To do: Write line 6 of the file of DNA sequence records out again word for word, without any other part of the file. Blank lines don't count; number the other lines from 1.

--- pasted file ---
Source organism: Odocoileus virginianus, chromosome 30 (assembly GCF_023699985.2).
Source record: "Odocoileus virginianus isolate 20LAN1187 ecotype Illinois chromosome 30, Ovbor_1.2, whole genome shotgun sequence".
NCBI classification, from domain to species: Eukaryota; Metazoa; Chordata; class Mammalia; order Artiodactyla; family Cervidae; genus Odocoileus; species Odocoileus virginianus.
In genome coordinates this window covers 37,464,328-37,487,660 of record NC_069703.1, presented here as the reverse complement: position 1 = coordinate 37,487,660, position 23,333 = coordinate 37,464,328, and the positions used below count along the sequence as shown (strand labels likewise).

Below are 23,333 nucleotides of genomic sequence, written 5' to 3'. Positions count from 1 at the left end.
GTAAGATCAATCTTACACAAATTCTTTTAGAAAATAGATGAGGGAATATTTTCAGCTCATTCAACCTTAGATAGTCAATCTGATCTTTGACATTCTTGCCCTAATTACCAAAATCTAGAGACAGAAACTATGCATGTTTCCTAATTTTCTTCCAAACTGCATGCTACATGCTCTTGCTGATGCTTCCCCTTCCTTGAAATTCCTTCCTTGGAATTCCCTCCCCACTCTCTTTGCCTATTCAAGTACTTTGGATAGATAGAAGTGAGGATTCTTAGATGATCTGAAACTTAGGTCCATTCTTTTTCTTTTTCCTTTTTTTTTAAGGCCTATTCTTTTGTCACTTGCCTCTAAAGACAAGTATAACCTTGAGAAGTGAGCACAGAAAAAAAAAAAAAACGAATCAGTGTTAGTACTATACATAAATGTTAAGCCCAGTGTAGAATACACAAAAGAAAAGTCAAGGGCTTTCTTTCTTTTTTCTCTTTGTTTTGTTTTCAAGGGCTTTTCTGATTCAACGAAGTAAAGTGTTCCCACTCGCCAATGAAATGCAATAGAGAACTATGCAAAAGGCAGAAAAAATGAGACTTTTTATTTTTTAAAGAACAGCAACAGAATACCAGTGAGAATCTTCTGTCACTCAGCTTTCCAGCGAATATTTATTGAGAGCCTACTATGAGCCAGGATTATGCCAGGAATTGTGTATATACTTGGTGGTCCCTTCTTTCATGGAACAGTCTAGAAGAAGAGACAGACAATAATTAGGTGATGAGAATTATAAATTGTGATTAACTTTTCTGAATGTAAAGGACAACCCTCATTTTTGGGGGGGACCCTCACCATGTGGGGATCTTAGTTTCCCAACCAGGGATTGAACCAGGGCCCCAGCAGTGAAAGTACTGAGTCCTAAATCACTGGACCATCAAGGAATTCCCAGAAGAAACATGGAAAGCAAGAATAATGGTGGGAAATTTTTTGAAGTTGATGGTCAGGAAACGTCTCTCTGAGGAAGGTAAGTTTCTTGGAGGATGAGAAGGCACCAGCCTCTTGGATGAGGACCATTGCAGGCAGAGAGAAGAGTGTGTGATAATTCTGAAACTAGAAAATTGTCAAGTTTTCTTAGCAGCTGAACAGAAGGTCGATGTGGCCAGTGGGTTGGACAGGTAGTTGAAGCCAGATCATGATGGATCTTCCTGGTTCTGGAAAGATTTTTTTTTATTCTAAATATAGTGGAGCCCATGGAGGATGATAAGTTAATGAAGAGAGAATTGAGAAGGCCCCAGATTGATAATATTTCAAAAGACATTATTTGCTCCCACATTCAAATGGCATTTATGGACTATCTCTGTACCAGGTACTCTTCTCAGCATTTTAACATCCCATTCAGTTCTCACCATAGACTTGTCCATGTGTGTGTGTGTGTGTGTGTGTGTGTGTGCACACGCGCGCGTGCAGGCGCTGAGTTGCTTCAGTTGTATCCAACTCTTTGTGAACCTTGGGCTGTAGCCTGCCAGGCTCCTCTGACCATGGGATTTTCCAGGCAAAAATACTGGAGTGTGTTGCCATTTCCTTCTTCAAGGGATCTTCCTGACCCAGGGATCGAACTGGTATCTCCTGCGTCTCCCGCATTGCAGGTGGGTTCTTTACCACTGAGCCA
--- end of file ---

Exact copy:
GTAAGATCAATCTTACACAAATTCTTTTAGAAAATAGATGAGGGAATATTTTCAGCTCATTCAACCTTAGATAGTCAATCTGATCTTTGACATTCTTGCCCTAATTACCAAAATCTAGAGACAGAAACTATGCATGTTTCCTAATTTTCTTCCAAACTGCATGCTACATGCTCTTGCTGATGCTTCCCCTTCCTTGAAATTCCTTCCTTGGAATTCCCTCCCCACTCTCTTTGCCTATTCAAGTACTTTGGATAGATAGAAGTGAGGATTCTTAGATGATCTGAAACTTAGGTCCATTCTTTTTCTTTTTCCTTTTTTTTTAAGGCCTATTCTTTTGTCACTTGCCTCTAAAGACAAGTATAACCTTGAGAAGTGAGCACAGAAAAAAAAAAAAAACGAATCAGTGTTAGTACTATACATAAATGTTAAGCCCAGTGTAGAATACACAAAAGAAAAGTCAAGGGCTTTCTTTCTTTTTTCTCTTTGTTTTGTTTTCAAGGGCTTTTCTGATTCAACGAAGTAAAGTGTTCCCACTCGCCAATGAAATGCAATAGAGAACTATGCAAAAGGCAGAAAAAATGAGACTTTTTATTTTTTAAAGAACAGCAACAGAATACCAGTGAGAATCTTCTGTCACTCAGCTTTCCAGCGAATATTTATTGAGAGCCTACTATGAGCCAGGATTATGCCAGGAATTGTGTATATACTTGGTGGTCCCTTCTTTCATGGAACAGTCTAGAAGAAGAGACAGACAATAATTAGGTGATGAGAATTATAAATTGTGATTAACTTTTCTGAATGTAAAGGACAACCCTCATTTTTGGGGGGGACCCTCACCATGTGGGGATCTTAGTTTCCCAACCAGGGATTGAACCAGGGCCCCAGCAGTGAAAGTACTGAGTCCTAAATCACTGGACCATCAAGGAATTCCCAGAAGAAACATGGAAAGCAAGAATAATGGTGGGAAATTTTTTGAAGTTGATGGTCAGGAAACGTCTCTCTGAGGAAGGTAAGTTTCTTGGAGGATGAGAAGGCACCAGCCTCTTGGATGAGGACCATTGCAGGCAGAGAGAAGAGTGTGTGATAATTCTGAAACTAGAAAATTGTCAAGTTTTCTTAGCAGCTGAACAGAAGGTCGATGTGGCCAGTGGGTTGGACAGGTAGTTGAAGCCAGATCATGATGGATCTTCCTGGTTCTGGAAAGATTTTTTTTTATTCTAAATATAGTGGAGCCCATGGAGGATGATAAGTTAATGAAGAGAGAATTGAGAAGGCCCCAGATTGATAATATTTCAAAAGACATTATTTGCTCCCACATTCAAATGGCATTTATGGACTATCTCTGTACCAGGTACTCTTCTCAGCATTTTAACATCCCATTCAGTTCTCACCATAGACTTGTCCATGTGTGTGTGTGTGTGTGTGTGTGTGTGTGCACACGCGCGCGTGCAGGCGCTGAGTTGCTTCAGTTGTATCCAACTCTTTGTGAACCTTGGGCTGTAGCCTGCCAGGCTCCTCTGACCATGGGATTTTCCAGGCAAAAATACTGGAGTGTGTTGCCATTTCCTTCTTCAAGGGATCTTCCTGACCCAGGGATCGAACTGGTATCTCCTGCGTCTCCCGCATTGCAGGTGGGTTCTTTACCACTGAGCCA